A Look Into Emergency Procurement and Beyond
9 April 2020
Author: Outi Jousi (Counsel, Head of Public Procurement in Helsinki)
In these turbulent times, public procurement is becoming increasingly important for the welfare of our countries. As the world economy is taking a hit due to the COVID-19 pandemic, public entities will still continue to need supplies and services. This is a significant opportunity for the private sector, and we estimate public tendering competitions to become even more important for the private sector companies. We have seen local authorities recommend that contracting authorities expedite their tendering competitions instead of prolonging them. In addition, faster payment schemes have been suggested.
The EU has launched joint public procurements for the Member States regarding medical supplies. However, individual national authorities need to ensure the availability of such supplies as well. To overcome the immediate threat and to enhance “swift and smart solutions”, the European Commission published guidance on public procurement on 1 April 2020. The guidance discusses possibilities to shorten deadlines, resort to “direct awards” without tendering competitions, and look for new solutions from the market.
Time limits associated with standard tendering competitions, as set out in the Directives on Public Procurement, are far too long in many cases. Even accelerated procedures may take too long and therefore put lives at risk. However, we must point out that these unusual circumstances cannot be used as grounds for all types of direct awards, and a case-by-case assessment is necessary. Time will tell how many of these contract award decisions will be challenged in courts. Unlike in many other places, here in the Nordic countries, such appeals are very common. Therefore, direct awards should only be used when the events are unforeseen, caused by extreme urgency, and meet immediate needs. Medical equipment in a crisis situation may well meet the criteria for such direct award, but the picture is a bit more unclear when it comes to, for instance, new IT systems, even if they are associated with general medical needs.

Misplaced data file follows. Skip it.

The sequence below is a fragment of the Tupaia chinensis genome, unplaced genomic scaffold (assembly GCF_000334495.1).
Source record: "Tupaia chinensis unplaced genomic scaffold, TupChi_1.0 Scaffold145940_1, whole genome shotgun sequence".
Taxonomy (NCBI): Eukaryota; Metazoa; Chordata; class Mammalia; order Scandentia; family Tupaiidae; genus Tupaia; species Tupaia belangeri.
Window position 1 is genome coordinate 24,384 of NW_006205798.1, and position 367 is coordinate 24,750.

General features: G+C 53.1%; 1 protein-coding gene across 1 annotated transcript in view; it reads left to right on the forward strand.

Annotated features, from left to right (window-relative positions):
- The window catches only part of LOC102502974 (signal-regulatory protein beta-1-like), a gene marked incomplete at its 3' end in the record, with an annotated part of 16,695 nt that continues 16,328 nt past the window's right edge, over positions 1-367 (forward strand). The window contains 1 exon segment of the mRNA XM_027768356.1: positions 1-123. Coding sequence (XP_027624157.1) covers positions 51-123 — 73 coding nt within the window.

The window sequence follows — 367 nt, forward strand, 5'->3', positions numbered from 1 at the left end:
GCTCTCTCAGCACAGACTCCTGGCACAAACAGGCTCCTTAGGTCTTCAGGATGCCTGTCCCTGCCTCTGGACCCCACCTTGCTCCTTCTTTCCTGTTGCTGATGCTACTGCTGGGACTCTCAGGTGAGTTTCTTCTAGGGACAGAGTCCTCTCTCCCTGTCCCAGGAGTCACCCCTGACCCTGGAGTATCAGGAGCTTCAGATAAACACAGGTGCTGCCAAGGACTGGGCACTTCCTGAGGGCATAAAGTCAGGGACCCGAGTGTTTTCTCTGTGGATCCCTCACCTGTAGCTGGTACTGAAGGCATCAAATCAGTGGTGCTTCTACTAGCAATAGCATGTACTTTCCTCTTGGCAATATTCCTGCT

The Commission stresses the importance of dialogue between the public sector and suppliers. This is also something worth remembering after the crisis; we have found that the best public procurements are the outcomes of careful planning, market surveys, and contract drafting. Sustainable procurement, coupled with money-saving agile innovations, is something that will likely gain more foothold when the immediate emergency is over.